This year the base-jumping ‘Elvis’ chose for his annual feat the landmark Press House, a Soviet-era skyscraper which used to house the editorial offices of numerous newspapers and magazines but has now been abandoned for several years. For this year’s jump the 77-meter-high building on the left bank of the Daugava offered a magnificent view of the city skyline resplendent with Christmas lights.
"Just like our greetings in previous years, this year’s base jump was also a surprise to both passers-by and the building’s security guards,” Elvis and friends said in a press release.
They added that while the derelict Soviet-era building stood for the past, the panorama above Riga from its roof showed how much things had changed during the years since the restoration of Latvia’s independence.
The daredevils insisted their base jumps in the urban environment were thoroughly planned and executed safely to avoid any harm to persons or property.
The posted video shows ‘Elvis’ walking through the abandoned Press House premises, with reflective strips shimmering on his costume, climbing the stairs to the roof, putting on the parachute and jumping off. After a smooth landing, he picks up his parachute and throws it into a vintage convertible driven by another ‘Elvis’. After a brief dance for the benefit of an approaching security guard with a flashlight who almost catches up with them, Elvis No. 1 jumps into the car and they drive off, waving.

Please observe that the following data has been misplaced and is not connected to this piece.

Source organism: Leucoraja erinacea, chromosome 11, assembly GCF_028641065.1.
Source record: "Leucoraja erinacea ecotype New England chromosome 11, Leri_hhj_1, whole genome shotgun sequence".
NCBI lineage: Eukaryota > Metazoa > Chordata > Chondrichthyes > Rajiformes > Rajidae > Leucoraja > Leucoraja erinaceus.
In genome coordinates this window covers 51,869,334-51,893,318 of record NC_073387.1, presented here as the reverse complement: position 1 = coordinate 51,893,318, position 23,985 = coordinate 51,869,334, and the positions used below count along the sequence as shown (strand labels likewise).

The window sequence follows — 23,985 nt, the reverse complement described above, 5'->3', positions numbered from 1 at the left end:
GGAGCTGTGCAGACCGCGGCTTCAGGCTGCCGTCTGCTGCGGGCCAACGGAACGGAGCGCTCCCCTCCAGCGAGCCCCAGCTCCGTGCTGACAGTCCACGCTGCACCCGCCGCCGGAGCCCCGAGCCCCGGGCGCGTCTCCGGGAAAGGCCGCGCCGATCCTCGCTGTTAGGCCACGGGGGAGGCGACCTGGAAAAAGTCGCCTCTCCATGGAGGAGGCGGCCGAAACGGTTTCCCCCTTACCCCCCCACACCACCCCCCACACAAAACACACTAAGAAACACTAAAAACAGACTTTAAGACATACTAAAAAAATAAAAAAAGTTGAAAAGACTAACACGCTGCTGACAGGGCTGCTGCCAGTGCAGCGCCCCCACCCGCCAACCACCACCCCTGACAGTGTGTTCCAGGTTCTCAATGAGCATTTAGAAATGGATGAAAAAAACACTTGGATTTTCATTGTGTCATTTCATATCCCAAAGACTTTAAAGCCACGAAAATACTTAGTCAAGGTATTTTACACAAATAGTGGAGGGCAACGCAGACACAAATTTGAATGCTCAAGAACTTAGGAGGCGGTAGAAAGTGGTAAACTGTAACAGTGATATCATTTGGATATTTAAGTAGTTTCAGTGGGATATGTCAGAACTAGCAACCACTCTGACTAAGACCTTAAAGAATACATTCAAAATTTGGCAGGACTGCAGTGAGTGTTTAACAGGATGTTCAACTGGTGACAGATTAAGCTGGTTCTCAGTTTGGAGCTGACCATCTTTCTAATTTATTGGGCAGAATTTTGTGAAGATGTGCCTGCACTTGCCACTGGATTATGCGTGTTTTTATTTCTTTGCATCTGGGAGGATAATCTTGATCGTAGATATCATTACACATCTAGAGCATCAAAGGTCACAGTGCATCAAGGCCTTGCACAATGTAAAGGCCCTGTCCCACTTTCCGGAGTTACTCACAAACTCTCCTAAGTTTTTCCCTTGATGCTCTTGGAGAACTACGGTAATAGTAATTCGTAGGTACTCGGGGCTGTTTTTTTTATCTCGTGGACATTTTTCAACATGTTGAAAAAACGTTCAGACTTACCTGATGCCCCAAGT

In previous years Riga’s base-jumping costumed Elvis had leapt from the Ministry of Agriculture building (also known as the “Grain Silo”) as well as from the roof of the Radisson Blue Hotel Latvia.
The Latvian police are looking for the base jumper, who now faces a fine of around €70 for his offense. According to the police, his reckless stunts clearly fall into the category of ‘petty hooliganism’.